FOM: suspect
Lou van den Dries
vddries at math.uiuc.edu
Sun Dec 28 04:31:21 EST 1997
My name is Lou van den Dries, I am a professor of mathematics
at the University of Illinois, and my interests include FOM.
I would have reacted earlier to some recent messages of Harvey,
but I broke my right arm a week ago in a stupid accident, and had to
take it easy for a few days. Let me get back into the ring.
I won't descend to the level of Harvey's message to Thayer, but will
otherwise not mince words, following the example of the "new rules" message.
Below GII refers to "general intellectual interest".
Previously I called Harvey's notion of GII suspect.
In an earlier round when Harvey and Steve appealed to GII,
their ultimate recourse was: "you just don't get it", and "you are
congenitally
incapable of grasping certain basic facts". (Addressing Anand and me, I
believe.)
They, Harvey and Steve, claimed to be experts on the matter of GII,
and we, as "pure mathematicians", had lost or had not developed these
instincts.
My *experience* in the course of 30 years has indeed made me suspicious of
certain wide spread instincts that Harvey and Steve may have in mind here,
and which I share: these instincts, covered by a thin veneer of questionable
philosophy, are often used to justify ignorance of major developments in
mathematical thought of the last 200 years that are outside of the
*relatively minor*
and *exceedingly familiar* FOM-line: Cantor, Frege, Goedel, ...
Agreed, the basic ideas of this last line are of fairly general
*mathematical* interest,
and easy to grasp (since one starts from scratch), but I consider it
preposterous to
claim that the more recent development in the FOM-line (reverse math, for
example)
has this "general interest" character with respect to mathematics and
computer science,
let alone science in general. This is not to deny certain virtues of FOM as
pursued
by Harvey and Steve: I do value the connections to certain parts of
combinatorics,
but why exaggerate the (future) impact of this on the rest of mathematics?
By the way, I do consider P=NP as of general mathematical interest, and
recognize
that the origin of this problem is partly in FOM (and partly in number
theory and
computer science), but present research around P=NP can hardly be claimed
under the
FOM flag (and probably Harvey doesn't.)
In one of his last messages Harvey puts forward an astonishingly
ambitious goal
for his intellectual activities: to make it possible that those of us with
intellectual
gifts can become once again as Aristotle and Leibniz were in their time,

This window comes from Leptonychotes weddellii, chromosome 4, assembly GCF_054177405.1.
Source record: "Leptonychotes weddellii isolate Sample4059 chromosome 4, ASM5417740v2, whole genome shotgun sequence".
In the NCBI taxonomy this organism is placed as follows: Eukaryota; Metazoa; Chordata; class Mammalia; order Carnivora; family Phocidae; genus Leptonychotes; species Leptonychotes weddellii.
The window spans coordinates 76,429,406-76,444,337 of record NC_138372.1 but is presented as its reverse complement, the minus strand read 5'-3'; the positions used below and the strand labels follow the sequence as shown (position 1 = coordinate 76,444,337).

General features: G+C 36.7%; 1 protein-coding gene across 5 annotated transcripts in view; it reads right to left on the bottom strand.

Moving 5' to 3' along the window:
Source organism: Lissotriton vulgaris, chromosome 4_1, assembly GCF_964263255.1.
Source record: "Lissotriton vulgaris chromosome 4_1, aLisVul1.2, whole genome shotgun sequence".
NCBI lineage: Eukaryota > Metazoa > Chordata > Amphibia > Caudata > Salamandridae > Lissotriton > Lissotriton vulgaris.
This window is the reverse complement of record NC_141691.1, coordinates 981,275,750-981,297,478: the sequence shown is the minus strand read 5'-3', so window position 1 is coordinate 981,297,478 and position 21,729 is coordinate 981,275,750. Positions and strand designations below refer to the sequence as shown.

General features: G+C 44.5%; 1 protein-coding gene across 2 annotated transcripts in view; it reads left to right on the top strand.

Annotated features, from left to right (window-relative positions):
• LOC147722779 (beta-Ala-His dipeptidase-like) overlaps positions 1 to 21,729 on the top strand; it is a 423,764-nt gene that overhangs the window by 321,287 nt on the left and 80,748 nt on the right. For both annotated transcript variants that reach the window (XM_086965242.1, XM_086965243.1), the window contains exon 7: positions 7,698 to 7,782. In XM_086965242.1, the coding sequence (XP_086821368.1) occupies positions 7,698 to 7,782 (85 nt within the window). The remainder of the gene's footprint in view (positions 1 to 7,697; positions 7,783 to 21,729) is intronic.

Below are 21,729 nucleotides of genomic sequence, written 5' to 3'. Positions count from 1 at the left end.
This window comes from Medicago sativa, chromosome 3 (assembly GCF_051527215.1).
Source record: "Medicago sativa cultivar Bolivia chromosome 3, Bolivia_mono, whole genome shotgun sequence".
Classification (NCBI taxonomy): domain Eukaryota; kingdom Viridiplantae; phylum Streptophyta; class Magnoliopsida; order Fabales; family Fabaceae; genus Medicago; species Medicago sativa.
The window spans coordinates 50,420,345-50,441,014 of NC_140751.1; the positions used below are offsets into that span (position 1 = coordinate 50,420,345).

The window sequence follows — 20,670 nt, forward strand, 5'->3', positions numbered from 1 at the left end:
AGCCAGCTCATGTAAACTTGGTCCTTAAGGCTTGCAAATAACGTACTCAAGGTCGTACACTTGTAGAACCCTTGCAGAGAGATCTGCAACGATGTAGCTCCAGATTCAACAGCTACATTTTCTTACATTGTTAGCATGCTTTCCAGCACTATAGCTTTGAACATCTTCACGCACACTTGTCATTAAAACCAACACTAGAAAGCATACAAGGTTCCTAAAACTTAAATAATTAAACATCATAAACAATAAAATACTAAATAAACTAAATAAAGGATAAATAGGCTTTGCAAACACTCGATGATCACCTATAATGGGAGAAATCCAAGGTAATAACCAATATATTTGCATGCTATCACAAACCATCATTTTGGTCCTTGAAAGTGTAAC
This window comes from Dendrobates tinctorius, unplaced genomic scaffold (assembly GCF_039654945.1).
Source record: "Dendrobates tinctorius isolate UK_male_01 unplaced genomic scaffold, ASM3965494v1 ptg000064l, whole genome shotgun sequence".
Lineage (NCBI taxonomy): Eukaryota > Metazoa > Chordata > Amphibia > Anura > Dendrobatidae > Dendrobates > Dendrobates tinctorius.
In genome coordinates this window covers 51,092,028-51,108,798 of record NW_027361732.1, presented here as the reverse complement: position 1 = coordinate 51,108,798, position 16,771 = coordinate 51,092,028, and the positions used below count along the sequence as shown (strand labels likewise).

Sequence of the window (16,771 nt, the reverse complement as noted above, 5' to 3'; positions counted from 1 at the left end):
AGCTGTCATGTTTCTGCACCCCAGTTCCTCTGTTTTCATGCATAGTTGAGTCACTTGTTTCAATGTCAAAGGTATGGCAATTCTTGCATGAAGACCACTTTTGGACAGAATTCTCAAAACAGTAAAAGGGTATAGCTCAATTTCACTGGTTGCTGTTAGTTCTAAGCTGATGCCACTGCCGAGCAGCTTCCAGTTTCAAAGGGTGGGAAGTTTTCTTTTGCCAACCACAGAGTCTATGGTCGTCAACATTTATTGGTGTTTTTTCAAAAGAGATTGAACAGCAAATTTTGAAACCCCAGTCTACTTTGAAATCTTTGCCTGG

rising far
above the level of being only an expert in a *relatively* small area.
Fantastic!
This would surely be of revolutionary significance. But from what i know of
Harvey's
work in FOM, there is *nothing* there to make this ambition remotely
plausible even
with respect to, say, the major accomplishments of mathematics as of 1900.
On the contrary, FOM-preoccupations tend to make it harder to catch the
spirit in
which math is and was done, and is best understood: I have been thoroughly
exposed
to FOM throughout my career, and to other parts of mathematics as well, and
I have
experience in relating the two, as to their various claims and ways of
doing things.)
And mathematics is only a small part of the big picture Harvey conjures up!
Actually, I think it would be an interesting project to equip the average
research
mathematician of today with the mathematical knowledge, and more
importantly, the
mathematical flair and instincts of, say, Hilbert and Poincare, to mention
the most
prominent mathematicians of 1900. This would perhaps be a doable project,
but of a
much more modest scope than Harvey's. FOM would play a role, but in my
opinion not
a dominant one, in this limited enterprise.
Harvey's reactions to Franzen and Thayer (followed by the promulgation
of the
"new rules") have confirmed my other suspicions on Harvey's GII, which
Thayer made
explicit: clearly, Harvey's appeals to GII are often mere bluff and bluster,
a stick to hit the opposition with.
Nothing wrong with blustering on your own FOM list where you are the boss
(as someone reminded us a while ago), though I wonder if this is how you sway
serious intellectual opinion to your side. But why claim that the other guy
(me in this case) must be the only one on the fom-list to doubt that certain
FOM matters are GII-stuff, when you surely know better? The messages of
Thayer and
Franzen immediately refuted that particular claim. Does that explain the
savage reaction?
Lou van den Dries
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